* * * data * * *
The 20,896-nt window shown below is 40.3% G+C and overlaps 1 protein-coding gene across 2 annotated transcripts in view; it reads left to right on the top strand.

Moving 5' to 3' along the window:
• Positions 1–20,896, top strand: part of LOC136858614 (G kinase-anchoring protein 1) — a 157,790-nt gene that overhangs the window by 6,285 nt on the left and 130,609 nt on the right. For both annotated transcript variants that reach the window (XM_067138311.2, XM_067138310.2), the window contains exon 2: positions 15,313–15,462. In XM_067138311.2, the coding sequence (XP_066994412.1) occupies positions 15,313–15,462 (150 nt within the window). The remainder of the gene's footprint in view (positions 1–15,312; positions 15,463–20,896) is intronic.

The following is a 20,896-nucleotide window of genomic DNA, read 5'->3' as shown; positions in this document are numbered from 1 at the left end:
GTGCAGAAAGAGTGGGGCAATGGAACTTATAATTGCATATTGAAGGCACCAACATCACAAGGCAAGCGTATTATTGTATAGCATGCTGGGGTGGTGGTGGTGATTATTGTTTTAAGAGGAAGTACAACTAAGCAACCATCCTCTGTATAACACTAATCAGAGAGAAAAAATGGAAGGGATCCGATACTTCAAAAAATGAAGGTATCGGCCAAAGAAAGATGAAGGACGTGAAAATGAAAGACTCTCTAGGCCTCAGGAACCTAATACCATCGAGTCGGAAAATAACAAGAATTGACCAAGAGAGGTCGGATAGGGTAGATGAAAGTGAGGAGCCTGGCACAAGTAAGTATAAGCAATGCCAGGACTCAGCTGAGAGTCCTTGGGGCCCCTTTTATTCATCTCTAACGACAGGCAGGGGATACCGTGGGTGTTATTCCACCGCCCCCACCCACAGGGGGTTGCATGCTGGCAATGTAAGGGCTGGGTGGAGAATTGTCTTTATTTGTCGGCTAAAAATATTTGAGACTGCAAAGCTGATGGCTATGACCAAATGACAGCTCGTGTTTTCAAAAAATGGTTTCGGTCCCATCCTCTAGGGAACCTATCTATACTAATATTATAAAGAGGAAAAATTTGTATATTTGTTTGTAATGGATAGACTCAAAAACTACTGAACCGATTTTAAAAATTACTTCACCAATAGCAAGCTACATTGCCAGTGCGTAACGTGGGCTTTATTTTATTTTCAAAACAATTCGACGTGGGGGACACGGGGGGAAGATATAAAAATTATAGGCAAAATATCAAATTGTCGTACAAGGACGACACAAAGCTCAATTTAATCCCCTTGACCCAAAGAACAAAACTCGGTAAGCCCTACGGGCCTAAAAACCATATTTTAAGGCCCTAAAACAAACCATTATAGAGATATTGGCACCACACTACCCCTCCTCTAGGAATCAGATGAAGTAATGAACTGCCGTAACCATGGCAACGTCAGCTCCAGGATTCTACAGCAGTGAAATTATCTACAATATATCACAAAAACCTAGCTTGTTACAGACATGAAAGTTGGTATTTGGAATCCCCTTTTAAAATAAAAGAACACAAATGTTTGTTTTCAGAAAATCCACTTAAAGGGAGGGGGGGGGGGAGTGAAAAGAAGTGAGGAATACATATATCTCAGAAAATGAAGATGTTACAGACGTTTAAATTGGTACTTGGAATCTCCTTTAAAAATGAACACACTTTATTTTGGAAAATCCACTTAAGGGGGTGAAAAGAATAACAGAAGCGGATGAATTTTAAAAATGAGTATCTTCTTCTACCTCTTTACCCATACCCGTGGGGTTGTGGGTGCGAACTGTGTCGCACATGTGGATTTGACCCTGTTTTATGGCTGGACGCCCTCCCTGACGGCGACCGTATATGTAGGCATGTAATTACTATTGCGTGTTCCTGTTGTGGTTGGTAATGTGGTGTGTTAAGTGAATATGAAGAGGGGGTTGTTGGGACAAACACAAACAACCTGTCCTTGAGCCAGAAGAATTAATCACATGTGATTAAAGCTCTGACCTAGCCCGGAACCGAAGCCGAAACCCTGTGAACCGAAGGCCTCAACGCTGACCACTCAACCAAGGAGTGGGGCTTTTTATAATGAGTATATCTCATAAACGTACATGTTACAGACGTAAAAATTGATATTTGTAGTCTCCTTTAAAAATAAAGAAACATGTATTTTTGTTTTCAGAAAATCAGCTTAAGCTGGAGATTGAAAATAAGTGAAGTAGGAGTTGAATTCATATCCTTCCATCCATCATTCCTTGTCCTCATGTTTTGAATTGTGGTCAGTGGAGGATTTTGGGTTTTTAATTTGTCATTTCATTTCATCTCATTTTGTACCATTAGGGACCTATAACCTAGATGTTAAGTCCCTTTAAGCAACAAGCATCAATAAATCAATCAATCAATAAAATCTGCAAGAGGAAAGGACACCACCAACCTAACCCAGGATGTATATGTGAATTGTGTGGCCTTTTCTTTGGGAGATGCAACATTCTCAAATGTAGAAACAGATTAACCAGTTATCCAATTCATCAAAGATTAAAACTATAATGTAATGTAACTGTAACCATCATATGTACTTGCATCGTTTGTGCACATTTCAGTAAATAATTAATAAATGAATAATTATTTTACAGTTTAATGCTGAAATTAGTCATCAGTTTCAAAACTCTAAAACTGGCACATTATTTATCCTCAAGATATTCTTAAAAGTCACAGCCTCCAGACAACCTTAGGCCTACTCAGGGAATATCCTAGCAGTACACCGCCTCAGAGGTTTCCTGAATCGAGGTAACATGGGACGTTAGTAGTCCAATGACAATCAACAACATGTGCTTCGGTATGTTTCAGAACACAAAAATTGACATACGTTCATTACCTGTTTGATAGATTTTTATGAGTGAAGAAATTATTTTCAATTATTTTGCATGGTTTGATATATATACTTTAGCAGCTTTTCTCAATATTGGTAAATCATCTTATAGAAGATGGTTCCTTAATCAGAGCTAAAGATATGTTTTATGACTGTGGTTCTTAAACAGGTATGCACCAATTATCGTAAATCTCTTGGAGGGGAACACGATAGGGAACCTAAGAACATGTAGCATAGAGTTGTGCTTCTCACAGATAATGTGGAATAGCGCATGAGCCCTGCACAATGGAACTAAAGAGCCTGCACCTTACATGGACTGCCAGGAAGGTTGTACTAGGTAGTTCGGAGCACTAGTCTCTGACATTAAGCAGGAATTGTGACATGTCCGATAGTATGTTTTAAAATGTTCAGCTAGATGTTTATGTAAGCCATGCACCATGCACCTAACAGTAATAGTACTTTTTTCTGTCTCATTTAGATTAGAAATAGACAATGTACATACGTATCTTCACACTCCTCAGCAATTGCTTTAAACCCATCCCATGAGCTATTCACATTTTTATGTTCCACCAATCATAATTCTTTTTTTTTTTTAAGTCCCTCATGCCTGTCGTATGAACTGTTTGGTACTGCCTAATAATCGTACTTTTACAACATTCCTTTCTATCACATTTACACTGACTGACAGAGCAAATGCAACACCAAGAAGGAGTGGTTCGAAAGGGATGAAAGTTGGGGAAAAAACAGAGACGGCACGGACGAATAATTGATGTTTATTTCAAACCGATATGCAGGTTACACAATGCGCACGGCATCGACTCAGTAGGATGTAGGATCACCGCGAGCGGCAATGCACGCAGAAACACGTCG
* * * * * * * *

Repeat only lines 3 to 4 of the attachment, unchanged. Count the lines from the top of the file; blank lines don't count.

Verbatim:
• Positions 1–20,896, top strand: part of LOC136858614 (G kinase-anchoring protein 1) — a 157,790-nt gene that overhangs the window by 6,285 nt on the left and 130,609 nt on the right. For both annotated transcript variants that reach the window (XM_067138311.2, XM_067138310.2), the window contains exon 2: positions 15,313–15,462. In XM_067138311.2, the coding sequence (XP_066994412.1) occupies positions 15,313–15,462 (150 nt within the window). The remainder of the gene's footprint in view (positions 1–15,312; positions 15,463–20,896) is intronic.

The following is a 20,896-nucleotide window of genomic DNA, read 5'->3' as shown; positions in this document are numbered from 1 at the left end: